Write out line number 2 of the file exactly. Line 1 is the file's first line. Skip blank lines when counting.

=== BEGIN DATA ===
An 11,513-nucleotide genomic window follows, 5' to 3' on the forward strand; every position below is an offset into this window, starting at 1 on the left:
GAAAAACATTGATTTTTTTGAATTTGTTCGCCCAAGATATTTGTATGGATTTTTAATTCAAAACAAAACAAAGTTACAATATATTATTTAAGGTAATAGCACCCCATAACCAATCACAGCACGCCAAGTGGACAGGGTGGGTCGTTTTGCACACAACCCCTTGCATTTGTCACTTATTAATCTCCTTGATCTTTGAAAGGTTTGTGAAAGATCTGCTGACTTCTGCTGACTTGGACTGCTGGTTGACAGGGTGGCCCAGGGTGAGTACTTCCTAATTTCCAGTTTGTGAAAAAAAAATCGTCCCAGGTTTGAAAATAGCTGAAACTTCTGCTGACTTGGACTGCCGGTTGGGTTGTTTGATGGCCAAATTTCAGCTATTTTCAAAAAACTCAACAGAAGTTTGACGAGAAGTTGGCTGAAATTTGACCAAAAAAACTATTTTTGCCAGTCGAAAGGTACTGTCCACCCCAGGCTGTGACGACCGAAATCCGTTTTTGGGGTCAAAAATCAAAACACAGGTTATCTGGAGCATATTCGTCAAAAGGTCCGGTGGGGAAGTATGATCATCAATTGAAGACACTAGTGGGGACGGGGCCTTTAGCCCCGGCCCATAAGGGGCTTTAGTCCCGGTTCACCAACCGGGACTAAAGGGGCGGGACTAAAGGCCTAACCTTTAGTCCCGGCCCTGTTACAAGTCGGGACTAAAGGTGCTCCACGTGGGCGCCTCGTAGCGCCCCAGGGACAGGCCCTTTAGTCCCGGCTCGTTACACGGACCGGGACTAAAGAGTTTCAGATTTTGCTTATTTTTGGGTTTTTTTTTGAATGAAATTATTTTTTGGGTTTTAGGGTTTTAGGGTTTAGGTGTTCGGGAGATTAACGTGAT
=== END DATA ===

GAAAAACATTGATTTTTTTGAATTTGTTCGCCCAAGATATTTGTATGGATTTTTAATTCAAAACAAAACAAAGTTACAATATATTATTTAAGGTAATAGCACCCCATAACCAATCACAGCACGCCAAGTGGACAGGGTGGGTCGTTTTGCACACAACCCCTTGCATTTGTCACTTATTAATCTCCTTGATCTTTGAAAGGTTTGTGAAAGATCTGCTGACTTCTGCTGACTTGGACTGCTGGTTGACAGGGTGGCCCAGGGTGAGTACTTCCTAATTTCCAGTTTGTGAAAAAAAAATCGTCCCAGGTTTGAAAATAGCTGAAACTTCTGCTGACTTGGACTGCCGGTTGGGTTGTTTGATGGCCAAATTTCAGCTATTTTCAAAAAACTCAACAGAAGTTTGACGAGAAGTTGGCTGAAATTTGACCAAAAAAACTATTTTTGCCAGTCGAAAGGTACTGTCCACCCCAGGCTGTGACGACCGAAATCCGTTTTTGGGGTCAAAAATCAAAACACAGGTTATCTGGAGCATATTCGTCAAAAGGTCCGGTGGGGAAGTATGATCATCAATTGAAGACACTAGTGGGGACGGGGCCTTTAGCCCCGGCCCATAAGGGGCTTTAGTCCCGGTTCACCAACCGGGACTAAAGGGGCGGGACTAAAGGCCTAACCTTTAGTCCCGGCCCTGTTACAAGTCGGGACTAAAGGTGCTCCACGTGGGCGCCTCGTAGCGCCCCAGGGACAGGCCCTTTAGTCCCGGCTCGTTACACGGACCGGGACTAAAGAGTTTCAGATTTTGCTTATTTTTGGGTTTTTTTTTGAATGAAATTATTTTTTGGGTTTTAGGGTTTTAGGGTTTAGGTGTTCGGGAGATTAACGTGAT